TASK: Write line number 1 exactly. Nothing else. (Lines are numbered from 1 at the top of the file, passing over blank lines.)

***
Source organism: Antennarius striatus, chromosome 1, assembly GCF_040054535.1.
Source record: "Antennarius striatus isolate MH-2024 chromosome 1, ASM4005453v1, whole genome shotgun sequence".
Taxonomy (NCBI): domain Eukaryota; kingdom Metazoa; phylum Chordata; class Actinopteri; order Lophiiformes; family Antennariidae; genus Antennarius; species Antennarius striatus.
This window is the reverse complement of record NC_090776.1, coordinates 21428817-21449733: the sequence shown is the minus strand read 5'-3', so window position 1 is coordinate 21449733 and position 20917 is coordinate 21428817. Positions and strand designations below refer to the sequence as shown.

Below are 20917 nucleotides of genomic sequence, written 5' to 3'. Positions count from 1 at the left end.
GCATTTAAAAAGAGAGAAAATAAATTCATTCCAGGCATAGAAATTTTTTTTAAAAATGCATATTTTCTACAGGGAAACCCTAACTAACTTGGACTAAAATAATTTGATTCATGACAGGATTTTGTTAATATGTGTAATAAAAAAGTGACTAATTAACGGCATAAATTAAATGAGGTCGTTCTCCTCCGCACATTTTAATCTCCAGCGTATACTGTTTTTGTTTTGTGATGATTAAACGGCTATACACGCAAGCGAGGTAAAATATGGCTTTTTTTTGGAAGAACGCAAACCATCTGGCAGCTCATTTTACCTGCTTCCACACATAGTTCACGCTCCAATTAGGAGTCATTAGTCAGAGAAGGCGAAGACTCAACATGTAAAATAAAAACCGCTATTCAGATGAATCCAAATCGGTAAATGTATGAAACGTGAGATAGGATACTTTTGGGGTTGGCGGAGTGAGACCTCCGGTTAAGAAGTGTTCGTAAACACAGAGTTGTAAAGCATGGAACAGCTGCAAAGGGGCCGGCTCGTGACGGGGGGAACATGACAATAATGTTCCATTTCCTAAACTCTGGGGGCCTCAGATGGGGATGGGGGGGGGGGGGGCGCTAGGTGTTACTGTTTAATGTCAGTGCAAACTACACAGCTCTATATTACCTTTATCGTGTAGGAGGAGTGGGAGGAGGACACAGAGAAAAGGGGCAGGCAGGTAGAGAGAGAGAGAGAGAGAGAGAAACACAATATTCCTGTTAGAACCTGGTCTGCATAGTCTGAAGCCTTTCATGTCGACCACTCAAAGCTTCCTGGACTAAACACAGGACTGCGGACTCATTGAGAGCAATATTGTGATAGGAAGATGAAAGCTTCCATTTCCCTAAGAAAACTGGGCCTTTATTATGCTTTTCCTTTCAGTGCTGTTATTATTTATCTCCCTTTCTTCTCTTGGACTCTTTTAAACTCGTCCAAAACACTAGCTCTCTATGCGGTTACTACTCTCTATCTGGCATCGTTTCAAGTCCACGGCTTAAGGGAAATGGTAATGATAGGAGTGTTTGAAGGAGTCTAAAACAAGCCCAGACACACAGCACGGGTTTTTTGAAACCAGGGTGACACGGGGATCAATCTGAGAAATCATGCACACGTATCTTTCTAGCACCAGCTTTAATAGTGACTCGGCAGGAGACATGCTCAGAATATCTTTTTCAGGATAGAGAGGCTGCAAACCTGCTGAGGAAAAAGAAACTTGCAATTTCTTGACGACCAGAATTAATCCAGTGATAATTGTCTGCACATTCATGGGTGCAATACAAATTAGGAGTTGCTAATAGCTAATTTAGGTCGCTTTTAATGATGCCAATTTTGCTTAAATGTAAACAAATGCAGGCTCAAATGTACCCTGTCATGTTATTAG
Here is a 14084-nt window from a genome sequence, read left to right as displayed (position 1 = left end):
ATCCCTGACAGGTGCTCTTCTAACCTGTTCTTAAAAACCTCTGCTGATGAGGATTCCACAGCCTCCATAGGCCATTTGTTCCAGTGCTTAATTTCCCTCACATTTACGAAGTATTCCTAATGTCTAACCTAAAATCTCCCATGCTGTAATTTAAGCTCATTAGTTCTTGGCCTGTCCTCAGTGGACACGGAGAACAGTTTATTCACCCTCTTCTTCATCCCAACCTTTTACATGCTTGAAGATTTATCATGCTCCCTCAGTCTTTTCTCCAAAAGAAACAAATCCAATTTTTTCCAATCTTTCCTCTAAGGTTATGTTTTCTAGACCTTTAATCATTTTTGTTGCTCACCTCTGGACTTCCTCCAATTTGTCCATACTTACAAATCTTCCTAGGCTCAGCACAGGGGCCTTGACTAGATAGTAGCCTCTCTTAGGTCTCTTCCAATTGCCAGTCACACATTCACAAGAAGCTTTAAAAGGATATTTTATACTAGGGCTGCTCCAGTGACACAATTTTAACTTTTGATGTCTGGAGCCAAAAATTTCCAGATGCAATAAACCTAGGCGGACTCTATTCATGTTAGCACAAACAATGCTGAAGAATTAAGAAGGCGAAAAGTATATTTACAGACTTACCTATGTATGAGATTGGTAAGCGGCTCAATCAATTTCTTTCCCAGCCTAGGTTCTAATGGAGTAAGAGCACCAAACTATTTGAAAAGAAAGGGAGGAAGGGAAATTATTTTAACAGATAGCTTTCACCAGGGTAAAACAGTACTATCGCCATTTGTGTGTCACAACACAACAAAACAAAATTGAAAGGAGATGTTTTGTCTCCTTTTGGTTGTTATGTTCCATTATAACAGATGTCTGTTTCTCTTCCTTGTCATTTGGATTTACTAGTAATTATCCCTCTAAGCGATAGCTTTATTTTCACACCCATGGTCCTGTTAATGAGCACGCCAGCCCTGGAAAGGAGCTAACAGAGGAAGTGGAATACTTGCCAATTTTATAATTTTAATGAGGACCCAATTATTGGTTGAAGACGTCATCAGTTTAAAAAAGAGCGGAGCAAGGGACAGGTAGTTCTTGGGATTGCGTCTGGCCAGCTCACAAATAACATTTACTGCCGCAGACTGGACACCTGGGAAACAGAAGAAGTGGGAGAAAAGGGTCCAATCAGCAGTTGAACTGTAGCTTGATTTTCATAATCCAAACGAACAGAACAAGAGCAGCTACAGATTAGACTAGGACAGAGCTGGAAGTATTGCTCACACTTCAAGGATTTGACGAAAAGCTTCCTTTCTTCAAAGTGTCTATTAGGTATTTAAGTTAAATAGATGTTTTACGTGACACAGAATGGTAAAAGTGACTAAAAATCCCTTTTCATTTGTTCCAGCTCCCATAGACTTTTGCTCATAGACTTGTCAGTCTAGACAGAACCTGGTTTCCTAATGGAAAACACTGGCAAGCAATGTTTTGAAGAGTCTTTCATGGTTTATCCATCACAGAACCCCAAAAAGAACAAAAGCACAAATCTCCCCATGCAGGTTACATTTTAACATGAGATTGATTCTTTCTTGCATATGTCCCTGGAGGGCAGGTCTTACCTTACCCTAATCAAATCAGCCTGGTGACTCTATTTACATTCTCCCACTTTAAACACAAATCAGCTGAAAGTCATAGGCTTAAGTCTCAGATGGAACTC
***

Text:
Source organism: Antennarius striatus, chromosome 1, assembly GCF_040054535.1.